74 A Dictionary of the Sussex Dialect.
May-weed, m. Anthemis cotula.
Mead. [Moid, Ang. Sax.] Still used for meadow.
Meal. [Moil, Ang. Sax., a fixed portion.] The quantity of milk taken from the cow at one milking.
Meece, m. Mice.
"The meece just have tarrified my peas."
Among other Sussex remedies it is said that a mouse roasted alive is good for the whooping-cough. Whether it is really good for the whooping cough or not I cannot say, but I am sure that it must be bad for the mouse.
Mend, m. To spread out manure (amendment) over a field.
Meresman, m. A parish officer who attends to the roads, bridges and water-courses.
Mersc. [Mersc, Ang. Sax.] A marsh.
Mesh, m. The Southdown folk always speak of Pevensey level as The Mesh.
"I went down to Pemseylast week, and walked out on The Mesh. Beautiful place, surelye! No hills, no trees, nor nothing to interrupt the view."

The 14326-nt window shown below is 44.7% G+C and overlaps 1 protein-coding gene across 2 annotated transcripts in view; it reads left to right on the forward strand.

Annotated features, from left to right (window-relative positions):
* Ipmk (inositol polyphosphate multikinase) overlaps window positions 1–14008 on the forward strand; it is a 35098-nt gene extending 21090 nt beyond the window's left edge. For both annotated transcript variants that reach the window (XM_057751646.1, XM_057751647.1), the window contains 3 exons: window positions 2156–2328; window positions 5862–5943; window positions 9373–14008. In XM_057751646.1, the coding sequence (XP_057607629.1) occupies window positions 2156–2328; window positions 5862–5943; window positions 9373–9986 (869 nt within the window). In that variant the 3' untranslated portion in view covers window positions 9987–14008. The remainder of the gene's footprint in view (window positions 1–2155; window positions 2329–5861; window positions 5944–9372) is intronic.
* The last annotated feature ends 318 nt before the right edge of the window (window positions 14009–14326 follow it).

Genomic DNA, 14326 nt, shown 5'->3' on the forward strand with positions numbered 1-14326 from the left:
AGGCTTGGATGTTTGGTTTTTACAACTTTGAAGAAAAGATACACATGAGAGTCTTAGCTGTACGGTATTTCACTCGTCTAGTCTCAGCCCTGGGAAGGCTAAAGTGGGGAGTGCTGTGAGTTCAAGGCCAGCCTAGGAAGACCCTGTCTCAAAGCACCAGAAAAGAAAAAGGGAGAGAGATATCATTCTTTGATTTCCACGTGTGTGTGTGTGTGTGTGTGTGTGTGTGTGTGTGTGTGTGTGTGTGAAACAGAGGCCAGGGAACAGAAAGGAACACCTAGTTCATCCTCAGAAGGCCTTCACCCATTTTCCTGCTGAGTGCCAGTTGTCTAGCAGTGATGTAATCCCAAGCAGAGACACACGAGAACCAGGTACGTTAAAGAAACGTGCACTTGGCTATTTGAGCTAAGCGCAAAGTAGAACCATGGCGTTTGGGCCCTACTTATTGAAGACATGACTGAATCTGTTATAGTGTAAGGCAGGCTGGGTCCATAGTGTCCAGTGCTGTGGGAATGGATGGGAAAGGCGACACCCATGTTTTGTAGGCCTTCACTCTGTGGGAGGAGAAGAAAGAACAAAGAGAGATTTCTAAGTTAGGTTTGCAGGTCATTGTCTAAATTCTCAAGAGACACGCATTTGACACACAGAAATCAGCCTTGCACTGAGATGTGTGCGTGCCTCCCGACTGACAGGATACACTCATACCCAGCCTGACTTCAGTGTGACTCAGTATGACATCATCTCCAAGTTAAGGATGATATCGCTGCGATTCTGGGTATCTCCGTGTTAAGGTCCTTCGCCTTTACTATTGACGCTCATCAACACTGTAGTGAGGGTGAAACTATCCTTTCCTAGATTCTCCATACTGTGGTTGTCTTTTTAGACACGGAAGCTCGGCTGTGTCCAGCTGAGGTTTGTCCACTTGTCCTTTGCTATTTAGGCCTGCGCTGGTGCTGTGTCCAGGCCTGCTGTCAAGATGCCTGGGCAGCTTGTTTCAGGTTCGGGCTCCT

Messengers. Large white flying" clouds, indicating rough weather.
Meuse, w. A hole through a hedge made by a rabbit or hare; an old French sporting term.
Mew. [Men, Ang. Sax.] A seagull.
Middling. This word has many different meanings which are expressed by the tone of voice in which it is said.
It may mean very much, as, "He lashed out middlin', I can tell ye!"
Or it may mean tolerably well, as, "I doant know but what she made out purty middlin'."
Or it may mean very bad, as, " How did the wedding go off?' 'Middling, thank you, sir.' 'What, only middling! wasn't it all right?' 'Why, no sir, not quite, for you see the parson he entirely forgot all about it, and he'd gone away, so we was forced to wait in church two hours.'"
Midge. [Mycg, Ang. Sax., a gnat.] All gnats are called midges in Sussex.
Miff. To give slight offence; to displease.
Mile-stones. The churches in the Downs are called Sussex mile-stones.